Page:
US spies failed to warn of Indian nuclear tests: secret documents
US intelligence failed to warn of India's nuclear tests conducted in 1974 and 1998 despite tracking the Asian giant's atomic weapons potential for nearly half a century, according to documents declassified Thursday.
The Indian nuclear activities scrutinized by the US intelligence agents are at the core of a current controversy over President George W. Bush administration's landmark civilian nuclear deal with New Delhi.
The National Security Archive, in releasing 40 secret documents covering the 1958-1998 period, said the Central Intelligence Agency (CIA) and other intelligence groups had been monitoring and analyzing Indian civilian and military nuclear energy programs since the 1950s and could have provided decision-makers with "far more detailed assessments."
But the efforts "did not result in US intelligence analysts warning US officials of India's nuclear tests, carried out in May 1974 and May 1998," said the archive, based at George Washington University in Washington.
It keeps declassified US documents obtained through the Freedom of Information Act.
The US intelligence failed because Washington did not devote enough attention to the issue while the Indians kept the nuclear programs a closely guarded secret, said Jeffrey Richelson, the archive's senior fellow.
"So partially it is the failure of the US intelligence community and partially it is the success of the Indian operational security," he told AFP.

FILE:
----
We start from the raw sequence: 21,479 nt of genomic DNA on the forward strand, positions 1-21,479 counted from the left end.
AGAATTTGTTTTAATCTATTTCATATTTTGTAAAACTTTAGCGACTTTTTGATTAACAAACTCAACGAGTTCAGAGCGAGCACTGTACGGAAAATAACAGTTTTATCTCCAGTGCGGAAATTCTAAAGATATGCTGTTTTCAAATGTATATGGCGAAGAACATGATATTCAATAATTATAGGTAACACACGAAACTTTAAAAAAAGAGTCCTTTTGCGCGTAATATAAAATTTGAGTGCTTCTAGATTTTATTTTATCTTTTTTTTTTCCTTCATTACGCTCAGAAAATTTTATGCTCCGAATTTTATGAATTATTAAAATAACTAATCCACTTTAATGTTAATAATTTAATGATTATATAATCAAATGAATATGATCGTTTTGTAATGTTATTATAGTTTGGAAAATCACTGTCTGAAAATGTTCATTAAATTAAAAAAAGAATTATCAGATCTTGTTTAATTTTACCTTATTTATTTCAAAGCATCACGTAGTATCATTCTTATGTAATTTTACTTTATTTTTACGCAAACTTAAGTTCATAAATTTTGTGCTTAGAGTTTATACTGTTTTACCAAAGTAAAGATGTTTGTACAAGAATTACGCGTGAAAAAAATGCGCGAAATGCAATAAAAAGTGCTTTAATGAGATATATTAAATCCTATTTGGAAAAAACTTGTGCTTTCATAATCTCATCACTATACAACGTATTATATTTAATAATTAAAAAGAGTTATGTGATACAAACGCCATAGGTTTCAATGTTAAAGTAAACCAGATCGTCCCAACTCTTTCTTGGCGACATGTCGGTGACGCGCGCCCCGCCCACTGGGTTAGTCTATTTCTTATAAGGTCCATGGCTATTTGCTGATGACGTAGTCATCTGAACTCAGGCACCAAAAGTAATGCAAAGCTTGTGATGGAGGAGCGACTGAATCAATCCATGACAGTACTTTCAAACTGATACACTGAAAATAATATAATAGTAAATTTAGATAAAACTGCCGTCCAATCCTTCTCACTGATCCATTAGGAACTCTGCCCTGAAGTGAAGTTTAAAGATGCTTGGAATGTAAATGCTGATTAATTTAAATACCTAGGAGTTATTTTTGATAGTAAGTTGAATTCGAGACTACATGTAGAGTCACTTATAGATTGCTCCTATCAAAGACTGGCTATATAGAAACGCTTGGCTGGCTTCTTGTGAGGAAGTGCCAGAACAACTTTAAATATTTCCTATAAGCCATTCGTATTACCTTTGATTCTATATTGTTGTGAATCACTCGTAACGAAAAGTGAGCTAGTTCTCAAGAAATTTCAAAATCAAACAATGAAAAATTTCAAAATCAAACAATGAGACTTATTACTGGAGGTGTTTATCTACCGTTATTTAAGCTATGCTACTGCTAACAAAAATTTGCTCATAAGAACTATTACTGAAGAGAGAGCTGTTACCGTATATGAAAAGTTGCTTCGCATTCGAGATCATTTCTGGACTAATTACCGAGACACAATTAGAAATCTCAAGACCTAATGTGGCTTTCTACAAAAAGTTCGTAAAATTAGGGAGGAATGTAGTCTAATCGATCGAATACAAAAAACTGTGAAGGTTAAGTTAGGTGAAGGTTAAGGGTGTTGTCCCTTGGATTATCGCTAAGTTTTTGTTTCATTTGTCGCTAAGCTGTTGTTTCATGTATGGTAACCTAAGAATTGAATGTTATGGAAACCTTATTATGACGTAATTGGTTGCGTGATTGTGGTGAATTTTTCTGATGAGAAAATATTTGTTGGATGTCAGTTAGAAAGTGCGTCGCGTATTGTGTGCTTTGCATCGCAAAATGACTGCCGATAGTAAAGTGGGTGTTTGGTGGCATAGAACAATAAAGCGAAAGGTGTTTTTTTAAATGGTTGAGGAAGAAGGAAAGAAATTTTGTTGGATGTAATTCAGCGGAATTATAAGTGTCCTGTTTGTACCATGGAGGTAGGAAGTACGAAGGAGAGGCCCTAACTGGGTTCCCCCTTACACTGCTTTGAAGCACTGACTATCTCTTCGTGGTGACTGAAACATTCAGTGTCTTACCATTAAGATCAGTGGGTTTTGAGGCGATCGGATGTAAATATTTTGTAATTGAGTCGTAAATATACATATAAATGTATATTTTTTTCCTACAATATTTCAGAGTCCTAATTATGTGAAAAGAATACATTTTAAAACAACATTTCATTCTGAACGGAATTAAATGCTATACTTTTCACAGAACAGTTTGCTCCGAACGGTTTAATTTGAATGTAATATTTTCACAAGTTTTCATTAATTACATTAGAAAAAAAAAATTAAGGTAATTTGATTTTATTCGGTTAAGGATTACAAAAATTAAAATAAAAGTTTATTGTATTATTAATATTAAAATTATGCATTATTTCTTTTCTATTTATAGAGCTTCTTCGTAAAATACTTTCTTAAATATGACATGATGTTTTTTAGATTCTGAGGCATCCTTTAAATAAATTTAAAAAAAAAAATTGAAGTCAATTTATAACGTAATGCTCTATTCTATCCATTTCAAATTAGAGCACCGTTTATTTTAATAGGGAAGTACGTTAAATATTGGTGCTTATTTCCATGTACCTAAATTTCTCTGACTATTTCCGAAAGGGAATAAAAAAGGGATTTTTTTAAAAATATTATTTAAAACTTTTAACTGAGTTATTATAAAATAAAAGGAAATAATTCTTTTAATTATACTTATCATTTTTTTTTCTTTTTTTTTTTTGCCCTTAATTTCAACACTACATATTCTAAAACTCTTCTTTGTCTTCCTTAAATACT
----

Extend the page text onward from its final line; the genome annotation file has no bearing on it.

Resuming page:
Richelson obtained the records while conducting research for his recently published book, "Spying on the Bomb: American Nuclear Intelligence from Nazi Germany to Iran and North Korea."
Based on some documents, he said, India had an aggressive counterintelligence program, including avoiding detection of the nuclear activities by US satellites.
The CIA appointed a panel to investigate the circumstances under which the intelligence gathering strategy failed, and presented a classified report of recommendations, according to the documents.
One CIA secret paper in 1981 mentioned that "China -- not Pakistan -- is perceived as the major long-term threat to Indian security.
"This perception has propelled New Delhi to reject the (Nuclear) Non-Proliferation Treaty and full-scope safeguards in order to retain the nuclear weapons option," it said.
Bush and Indian Prime Minister Manmohan Singh clinched a deal on March 2 that would allow energy-starved India to gain access to long-denied civilian nuclear technology in return for placing a majority of its nuclear reactors under international inspection.
US lawmakers are sceptical about the deal because New Delhi has refused to sign the Nuclear Non-Proliferation Treaty.
The deal can only be effective if Congress amends the US Atomic Energy Act, which prohibits nuclear sales to non-NPT signatories.
Critics argue that the agreement smacks of a double standard and could embolden nuclear renegades such as Iran and North Korea even though officials say India's nuclear non-proliferation record has been exemplary.
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